Spending a few years in Gainesville when he was growing up, and most every summer at his grandparents home on Lake Lanier after moving away, Brian Young remembers having to make sure his shirt was tucked in, his elbows weren’t on the table and he wasn’t chewing with his mouth open while gathered with family for meals. It was just the Southern way.
That Southern way drew him to cooking. Those memories and others of cooking with his grandmother, Barbara Young, were the genesis of his career. Young is competing on season 16 of "Top Chef," a competition cooking show on Bravo, hoping to beat out the rest of the contestants to win a $125,000 prize.
“When I was a kid, like really young in first or second grade, I was always messing around with food,” said Young, who spent part of his elementary years at Centennial Arts Academy in Gainesville. “I would take this bread and put it in the toaster oven and make weird concoctions, like different kinds of bread pizzas and things like that.”
When other kids were asking for bikes or video games for Christmas and birthdays, Young was asking for things that were quite different.
“I think in like the third grade I asked my parents for an egg poacher for Christmas,” Young said. “I was just always kind of weirdly into food and trying to figure it out. Maybe it’s because I like eating so much.”
Whatever the reason, his knack for food and cooking led to him becoming a chef, well-known enough for executives at NBC Universal and Bravo to reach out to him and ask him to apply for the show.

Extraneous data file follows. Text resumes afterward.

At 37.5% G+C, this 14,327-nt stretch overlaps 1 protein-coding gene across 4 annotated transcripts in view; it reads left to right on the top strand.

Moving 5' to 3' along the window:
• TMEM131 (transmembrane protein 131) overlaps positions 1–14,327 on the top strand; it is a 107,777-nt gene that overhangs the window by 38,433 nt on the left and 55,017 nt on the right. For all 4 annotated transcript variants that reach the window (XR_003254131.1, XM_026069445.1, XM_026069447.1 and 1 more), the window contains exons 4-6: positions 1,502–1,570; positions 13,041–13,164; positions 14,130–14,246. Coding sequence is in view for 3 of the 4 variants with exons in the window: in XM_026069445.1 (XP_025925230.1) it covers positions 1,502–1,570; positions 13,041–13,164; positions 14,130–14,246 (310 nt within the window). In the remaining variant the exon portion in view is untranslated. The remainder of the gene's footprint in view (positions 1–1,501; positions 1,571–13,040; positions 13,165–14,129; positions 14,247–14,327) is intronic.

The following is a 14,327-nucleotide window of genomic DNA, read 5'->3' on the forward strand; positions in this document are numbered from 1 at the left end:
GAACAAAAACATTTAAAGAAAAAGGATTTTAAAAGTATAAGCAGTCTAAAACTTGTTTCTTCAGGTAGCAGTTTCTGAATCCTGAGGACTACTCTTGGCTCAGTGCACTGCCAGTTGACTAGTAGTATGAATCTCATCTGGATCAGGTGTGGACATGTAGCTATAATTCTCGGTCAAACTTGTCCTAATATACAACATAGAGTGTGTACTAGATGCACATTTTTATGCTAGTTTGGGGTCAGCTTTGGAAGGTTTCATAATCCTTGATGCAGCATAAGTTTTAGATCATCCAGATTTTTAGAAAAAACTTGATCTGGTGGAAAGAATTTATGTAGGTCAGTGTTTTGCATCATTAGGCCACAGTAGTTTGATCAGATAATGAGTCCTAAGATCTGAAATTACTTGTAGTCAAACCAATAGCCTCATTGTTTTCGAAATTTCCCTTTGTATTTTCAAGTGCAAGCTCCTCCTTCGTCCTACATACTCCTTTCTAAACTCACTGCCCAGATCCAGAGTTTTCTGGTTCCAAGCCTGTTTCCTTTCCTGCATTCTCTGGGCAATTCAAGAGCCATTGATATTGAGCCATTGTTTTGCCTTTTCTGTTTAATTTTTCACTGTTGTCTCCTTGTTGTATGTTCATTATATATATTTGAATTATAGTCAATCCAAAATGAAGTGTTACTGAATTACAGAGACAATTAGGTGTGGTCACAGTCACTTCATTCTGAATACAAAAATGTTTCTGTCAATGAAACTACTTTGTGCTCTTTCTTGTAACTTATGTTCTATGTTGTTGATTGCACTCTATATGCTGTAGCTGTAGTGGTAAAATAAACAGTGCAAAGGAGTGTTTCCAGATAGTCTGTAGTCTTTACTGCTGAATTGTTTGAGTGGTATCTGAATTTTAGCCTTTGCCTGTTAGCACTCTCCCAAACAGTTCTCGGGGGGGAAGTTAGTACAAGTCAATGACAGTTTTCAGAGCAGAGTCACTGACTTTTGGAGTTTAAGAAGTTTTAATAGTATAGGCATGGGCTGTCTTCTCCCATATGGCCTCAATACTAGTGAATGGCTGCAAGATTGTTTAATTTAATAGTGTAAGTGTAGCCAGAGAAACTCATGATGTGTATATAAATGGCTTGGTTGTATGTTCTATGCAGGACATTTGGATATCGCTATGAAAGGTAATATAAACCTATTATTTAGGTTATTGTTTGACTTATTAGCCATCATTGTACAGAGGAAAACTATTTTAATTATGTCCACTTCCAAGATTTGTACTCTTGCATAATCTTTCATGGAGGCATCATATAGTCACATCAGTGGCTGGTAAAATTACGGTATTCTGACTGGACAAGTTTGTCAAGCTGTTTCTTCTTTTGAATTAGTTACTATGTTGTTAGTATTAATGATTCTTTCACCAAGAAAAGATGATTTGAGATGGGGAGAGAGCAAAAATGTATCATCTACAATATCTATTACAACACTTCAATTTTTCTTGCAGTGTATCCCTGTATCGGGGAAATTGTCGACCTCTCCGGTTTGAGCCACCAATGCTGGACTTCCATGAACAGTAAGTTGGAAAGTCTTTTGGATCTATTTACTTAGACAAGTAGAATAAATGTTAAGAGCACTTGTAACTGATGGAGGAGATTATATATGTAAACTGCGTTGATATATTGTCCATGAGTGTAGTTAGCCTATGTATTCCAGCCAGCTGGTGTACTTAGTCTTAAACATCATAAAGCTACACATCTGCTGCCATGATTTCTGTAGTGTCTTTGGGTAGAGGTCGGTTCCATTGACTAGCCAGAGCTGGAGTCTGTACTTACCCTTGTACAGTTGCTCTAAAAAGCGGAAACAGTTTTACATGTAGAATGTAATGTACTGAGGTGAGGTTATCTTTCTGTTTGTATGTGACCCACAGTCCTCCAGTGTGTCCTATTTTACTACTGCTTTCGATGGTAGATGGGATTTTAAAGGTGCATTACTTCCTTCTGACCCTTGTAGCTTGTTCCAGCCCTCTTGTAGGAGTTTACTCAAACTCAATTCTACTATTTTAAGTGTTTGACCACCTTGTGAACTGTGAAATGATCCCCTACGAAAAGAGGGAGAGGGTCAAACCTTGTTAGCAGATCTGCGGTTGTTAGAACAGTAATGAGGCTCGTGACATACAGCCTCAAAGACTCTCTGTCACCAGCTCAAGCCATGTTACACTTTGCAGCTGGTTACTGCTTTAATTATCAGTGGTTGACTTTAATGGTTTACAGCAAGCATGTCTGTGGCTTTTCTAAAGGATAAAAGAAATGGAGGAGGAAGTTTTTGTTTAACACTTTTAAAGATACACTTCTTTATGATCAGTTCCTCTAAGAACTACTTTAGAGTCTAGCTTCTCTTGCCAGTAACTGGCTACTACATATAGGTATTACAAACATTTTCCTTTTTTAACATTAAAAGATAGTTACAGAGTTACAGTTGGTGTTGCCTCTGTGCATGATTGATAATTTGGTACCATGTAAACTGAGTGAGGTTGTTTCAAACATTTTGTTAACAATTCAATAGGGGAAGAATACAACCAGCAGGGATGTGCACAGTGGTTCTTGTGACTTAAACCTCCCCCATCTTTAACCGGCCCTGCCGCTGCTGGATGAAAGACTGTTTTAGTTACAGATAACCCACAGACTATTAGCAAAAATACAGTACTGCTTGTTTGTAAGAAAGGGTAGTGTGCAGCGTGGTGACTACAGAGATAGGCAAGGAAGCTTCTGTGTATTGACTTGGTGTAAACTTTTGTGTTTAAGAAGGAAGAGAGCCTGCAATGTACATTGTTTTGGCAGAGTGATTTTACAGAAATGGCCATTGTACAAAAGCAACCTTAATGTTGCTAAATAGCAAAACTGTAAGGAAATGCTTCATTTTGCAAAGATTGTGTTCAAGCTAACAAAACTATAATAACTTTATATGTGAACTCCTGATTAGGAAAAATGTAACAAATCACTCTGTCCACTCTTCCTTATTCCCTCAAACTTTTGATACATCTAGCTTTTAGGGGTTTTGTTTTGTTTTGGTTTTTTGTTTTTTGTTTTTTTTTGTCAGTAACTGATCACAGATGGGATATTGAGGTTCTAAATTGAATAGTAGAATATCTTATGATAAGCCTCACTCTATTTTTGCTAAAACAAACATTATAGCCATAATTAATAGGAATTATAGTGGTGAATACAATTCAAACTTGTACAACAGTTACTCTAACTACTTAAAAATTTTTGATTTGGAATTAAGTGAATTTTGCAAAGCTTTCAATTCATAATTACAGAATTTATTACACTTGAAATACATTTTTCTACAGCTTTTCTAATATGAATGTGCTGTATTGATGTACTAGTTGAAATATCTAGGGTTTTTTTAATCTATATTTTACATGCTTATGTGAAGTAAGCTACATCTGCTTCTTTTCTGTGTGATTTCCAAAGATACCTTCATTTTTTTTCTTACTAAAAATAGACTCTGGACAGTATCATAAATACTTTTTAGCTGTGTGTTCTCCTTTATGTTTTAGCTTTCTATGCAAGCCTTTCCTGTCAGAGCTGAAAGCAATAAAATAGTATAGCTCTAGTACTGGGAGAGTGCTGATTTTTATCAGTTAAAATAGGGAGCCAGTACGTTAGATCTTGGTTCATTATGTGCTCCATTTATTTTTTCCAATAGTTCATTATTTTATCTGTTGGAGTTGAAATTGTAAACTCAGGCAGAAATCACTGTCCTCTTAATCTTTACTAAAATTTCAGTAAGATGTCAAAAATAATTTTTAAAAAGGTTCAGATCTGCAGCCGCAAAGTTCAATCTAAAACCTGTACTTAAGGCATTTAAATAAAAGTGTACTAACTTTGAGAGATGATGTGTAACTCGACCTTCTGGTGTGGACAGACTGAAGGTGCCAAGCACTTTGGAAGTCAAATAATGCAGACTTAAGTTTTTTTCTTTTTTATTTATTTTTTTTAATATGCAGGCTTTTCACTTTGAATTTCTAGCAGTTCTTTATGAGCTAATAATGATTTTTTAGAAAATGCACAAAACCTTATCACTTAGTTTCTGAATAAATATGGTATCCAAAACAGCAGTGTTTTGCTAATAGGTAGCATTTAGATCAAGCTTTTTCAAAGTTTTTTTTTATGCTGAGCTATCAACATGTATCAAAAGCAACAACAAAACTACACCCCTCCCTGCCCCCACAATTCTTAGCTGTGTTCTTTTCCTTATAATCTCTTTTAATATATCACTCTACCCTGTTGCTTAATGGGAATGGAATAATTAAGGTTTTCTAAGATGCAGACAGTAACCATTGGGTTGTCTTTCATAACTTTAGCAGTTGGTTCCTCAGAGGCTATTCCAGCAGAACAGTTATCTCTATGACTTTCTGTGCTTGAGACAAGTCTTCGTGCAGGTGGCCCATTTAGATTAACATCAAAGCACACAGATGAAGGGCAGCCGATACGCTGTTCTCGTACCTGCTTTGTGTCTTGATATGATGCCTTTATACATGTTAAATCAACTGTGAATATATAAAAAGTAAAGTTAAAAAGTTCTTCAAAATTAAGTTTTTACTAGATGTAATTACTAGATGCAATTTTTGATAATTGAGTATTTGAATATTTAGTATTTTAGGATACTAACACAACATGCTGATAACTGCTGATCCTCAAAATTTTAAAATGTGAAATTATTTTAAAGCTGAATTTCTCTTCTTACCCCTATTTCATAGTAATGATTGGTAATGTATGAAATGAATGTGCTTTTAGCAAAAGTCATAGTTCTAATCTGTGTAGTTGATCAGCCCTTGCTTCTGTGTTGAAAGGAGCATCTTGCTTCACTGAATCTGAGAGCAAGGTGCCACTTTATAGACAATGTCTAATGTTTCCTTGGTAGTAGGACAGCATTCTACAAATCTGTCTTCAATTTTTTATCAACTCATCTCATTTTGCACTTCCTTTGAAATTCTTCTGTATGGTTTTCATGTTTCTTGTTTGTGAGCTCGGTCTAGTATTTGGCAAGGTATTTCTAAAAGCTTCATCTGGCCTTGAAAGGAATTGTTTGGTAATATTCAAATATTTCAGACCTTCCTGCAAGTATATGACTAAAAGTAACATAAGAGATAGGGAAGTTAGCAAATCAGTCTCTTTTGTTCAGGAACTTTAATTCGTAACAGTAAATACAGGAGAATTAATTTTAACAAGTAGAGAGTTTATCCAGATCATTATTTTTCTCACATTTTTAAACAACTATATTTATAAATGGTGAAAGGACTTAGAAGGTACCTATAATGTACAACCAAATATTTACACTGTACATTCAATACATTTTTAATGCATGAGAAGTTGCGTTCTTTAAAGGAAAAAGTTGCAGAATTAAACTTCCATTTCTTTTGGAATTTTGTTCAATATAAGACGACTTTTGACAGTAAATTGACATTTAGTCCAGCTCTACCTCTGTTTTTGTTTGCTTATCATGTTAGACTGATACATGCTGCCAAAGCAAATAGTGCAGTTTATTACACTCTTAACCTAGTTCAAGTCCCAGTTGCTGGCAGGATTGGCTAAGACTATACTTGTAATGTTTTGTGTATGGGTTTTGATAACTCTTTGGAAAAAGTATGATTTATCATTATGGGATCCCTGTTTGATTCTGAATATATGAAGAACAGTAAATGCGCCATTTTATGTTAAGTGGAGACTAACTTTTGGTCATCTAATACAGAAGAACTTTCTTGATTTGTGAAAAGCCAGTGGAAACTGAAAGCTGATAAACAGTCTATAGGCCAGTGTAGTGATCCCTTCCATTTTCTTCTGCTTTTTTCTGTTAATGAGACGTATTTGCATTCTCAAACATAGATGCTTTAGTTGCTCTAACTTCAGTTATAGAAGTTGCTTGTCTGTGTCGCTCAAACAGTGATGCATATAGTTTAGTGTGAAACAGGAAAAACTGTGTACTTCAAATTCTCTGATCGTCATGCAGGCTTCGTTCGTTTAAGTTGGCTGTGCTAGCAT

‘You’re going to be on the show’
The first restaurant job he had was at B.B. King’s Blues Club in Nashville, where he worked as a food runner.
“It was loud and smoky and I learned how to carry a tray of plates of barbecue way over my head, and push through crowds without spilling foods,” Young said. “That's what made me want to get into the kitchen, because the cooks looked like they were having a good time, and I was not having a good time. I was like, ‘I want to do that job.’”
He enrolled in the culinary arts program at New England Culinary Institute in Montpelier, Vermont, and hasn’t ventured far from New England since. He said he’s “only left New England a couple of times.”
Young went out to Sierra Mar, a fine-dining restaurant in Big Sur, California, but came back and eventually worked at Harvest in Cambridge, Massachusetts, with chef Mary Dumont, who became Young’s mentor and who opened Cultivar in Boston, Massachusetts, the restaurant Young just left to go on as executive chef at a new restaurant he’s helping to open, The Emory, in Boston.
That kind of resume may seem like it all but solidified his spot on the show, but Young said it wasn’t so easy. He said it took about a week to finish the application — which required him to record himself making a meal — but after he finished, he got a call back to cook for those TV executives so they could taste the food. Then he went out to Los Angeles for an interview.
Originally, they told him it wasn’t his year, but they definitely wanted him on season 17.